There is no crime, but there is an active street life: younger children play active games, teenagers in tattoos listen to Spanish rap, and adults hide in the shadows, talking about boxing and cooking.
The younger kids enjoy playing in the sea and organizing swimming competitions.
A game of dominoes and some beer is the type of party here. Sometimes, however, it drags on for two or three days – to rum, champeta and valenato (a dance and folk music genre, respectively).
Young people make up about 65% of the population. People literally live by the sun – much depends on solar panels that provide electricity to islanders.
The Internet has made young people more aware of the world, and, contrary to what adults think, many plan to leave the island to build a life on the mainland.
Santa Cruz del Islote transports the visitor to a very different reality of narrow streets, colorful houses and energetic people vibes.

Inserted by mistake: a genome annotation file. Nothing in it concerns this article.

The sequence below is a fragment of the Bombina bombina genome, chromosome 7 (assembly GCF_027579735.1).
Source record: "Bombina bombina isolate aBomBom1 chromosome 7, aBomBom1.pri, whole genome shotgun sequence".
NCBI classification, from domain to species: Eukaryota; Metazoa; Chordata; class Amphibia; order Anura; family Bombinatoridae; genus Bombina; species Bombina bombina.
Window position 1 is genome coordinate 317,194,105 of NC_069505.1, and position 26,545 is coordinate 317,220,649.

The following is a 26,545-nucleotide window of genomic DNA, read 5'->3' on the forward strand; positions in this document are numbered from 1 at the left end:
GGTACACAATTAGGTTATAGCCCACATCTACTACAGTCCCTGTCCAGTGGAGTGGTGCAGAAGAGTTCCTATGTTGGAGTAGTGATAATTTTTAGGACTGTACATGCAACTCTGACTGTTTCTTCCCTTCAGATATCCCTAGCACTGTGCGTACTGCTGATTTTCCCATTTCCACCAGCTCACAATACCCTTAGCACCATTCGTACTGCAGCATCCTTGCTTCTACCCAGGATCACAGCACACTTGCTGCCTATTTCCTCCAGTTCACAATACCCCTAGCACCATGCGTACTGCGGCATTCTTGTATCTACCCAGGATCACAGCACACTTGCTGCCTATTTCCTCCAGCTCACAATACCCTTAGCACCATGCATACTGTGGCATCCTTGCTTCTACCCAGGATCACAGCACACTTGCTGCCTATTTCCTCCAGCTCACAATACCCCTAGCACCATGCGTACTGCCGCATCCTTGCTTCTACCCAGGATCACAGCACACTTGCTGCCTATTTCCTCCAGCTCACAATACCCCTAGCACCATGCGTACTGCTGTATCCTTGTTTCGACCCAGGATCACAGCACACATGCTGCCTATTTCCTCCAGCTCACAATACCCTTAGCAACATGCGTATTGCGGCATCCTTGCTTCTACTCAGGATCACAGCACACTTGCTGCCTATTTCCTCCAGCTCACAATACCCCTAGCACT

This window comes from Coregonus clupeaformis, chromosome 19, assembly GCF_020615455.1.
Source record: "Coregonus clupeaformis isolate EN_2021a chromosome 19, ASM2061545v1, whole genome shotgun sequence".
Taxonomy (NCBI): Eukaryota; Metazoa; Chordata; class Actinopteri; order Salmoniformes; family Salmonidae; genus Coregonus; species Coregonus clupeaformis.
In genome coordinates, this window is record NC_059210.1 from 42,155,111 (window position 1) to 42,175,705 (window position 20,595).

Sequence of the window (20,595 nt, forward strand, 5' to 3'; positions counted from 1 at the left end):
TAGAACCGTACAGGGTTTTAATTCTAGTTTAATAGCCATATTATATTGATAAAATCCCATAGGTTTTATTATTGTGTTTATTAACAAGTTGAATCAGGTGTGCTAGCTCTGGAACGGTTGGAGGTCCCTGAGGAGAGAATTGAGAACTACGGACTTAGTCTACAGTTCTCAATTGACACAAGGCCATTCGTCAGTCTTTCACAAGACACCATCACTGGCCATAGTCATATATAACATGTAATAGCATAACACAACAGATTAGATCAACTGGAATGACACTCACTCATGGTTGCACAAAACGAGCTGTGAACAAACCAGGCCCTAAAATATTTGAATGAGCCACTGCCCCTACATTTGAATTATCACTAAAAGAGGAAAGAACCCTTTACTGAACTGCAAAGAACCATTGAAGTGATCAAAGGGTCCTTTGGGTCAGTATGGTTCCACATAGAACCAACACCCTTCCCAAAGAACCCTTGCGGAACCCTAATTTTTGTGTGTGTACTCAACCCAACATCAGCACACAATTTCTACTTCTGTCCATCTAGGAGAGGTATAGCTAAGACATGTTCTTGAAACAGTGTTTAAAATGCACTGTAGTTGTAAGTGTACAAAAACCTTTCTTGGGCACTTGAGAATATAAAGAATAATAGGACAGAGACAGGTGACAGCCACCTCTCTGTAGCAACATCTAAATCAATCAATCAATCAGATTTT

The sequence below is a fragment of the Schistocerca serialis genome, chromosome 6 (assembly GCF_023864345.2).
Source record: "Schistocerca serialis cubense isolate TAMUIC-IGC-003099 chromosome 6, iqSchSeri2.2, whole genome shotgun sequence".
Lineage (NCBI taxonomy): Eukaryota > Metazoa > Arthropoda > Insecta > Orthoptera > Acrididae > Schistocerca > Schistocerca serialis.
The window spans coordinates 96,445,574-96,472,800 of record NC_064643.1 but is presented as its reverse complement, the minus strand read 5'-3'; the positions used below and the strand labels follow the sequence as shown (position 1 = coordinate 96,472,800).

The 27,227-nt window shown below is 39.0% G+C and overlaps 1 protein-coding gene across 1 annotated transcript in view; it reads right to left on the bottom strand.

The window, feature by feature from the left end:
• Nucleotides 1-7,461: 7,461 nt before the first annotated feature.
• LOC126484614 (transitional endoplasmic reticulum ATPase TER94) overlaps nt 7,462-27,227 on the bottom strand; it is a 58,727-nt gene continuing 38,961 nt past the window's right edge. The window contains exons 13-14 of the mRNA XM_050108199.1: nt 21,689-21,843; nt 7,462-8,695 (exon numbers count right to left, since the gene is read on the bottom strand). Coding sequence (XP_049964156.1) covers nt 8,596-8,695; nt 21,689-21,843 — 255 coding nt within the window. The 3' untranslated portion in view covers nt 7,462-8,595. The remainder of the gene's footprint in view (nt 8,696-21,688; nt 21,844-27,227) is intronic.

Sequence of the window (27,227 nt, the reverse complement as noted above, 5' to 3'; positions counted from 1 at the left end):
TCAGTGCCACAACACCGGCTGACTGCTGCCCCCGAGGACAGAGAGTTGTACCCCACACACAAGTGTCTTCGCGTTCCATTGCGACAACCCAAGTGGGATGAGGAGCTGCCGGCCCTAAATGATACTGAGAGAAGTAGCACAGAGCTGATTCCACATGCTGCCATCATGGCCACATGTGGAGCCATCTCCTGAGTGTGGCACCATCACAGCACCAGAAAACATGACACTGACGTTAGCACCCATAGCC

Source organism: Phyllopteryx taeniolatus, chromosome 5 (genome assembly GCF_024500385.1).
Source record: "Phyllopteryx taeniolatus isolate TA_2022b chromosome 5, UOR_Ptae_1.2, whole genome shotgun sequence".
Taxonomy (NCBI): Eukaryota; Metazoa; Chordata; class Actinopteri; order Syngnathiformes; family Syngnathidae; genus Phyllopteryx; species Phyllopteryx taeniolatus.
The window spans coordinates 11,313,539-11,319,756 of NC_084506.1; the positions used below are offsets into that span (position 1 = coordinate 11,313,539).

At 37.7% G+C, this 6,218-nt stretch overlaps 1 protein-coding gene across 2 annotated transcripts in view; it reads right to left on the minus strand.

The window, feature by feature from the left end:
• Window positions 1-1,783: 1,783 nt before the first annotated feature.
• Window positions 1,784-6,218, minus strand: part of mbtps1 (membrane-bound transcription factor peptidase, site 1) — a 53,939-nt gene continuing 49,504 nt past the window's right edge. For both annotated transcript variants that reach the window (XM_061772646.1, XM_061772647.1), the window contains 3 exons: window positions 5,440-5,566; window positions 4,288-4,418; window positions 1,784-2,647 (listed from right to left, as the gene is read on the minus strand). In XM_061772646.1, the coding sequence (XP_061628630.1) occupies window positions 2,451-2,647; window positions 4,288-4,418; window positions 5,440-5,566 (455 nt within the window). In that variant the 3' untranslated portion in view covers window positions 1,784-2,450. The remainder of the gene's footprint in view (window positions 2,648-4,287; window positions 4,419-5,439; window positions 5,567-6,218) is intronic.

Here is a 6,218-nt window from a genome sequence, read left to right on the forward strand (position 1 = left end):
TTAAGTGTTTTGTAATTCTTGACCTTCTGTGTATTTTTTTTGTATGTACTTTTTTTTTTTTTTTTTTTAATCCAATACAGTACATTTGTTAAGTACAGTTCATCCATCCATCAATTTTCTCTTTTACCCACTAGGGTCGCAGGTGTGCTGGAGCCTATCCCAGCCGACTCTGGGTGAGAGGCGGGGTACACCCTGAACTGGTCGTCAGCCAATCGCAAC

Bright colors are everywhere here.
Santa Cruz del Islote might have come from a book by Gabriel Garcia Marquez. But it exists in reality.
There is a medical post on the island, where a doctor visits the local population for several days a week. Regardless, the locals say they don’t feel poor because they don’t have a lot of spending money.
The island’s economy is based on fishing and services, including cleaning, cooking, and tour guide assistance, which locals provide at luxury hotels on neighboring islands.
There are some bad points: the island has no clean drinking water or sewage, nowhere to throw garbage, and the area is polluted.
Waste management programs and environmental stewardship are being implemented.
Children are playing soccer on a makeshift field despite the fact that the sun is blazing (+40 ° C). Meanwhile, the girls are playing cards in the shade.
Life never stops here. Children learn to swim at a very young age and they often meet near the beach trying to catch fish.
Lucero, 29, is one of the best stylists on the island. She spends a lot of time helping the girls with their hair.
People here are very creative, using colored braids and constantly changing their look.
The patroness of the island is Virgen del Carmen. on her Memorial Day, processions go around the island and people ask her for a better future.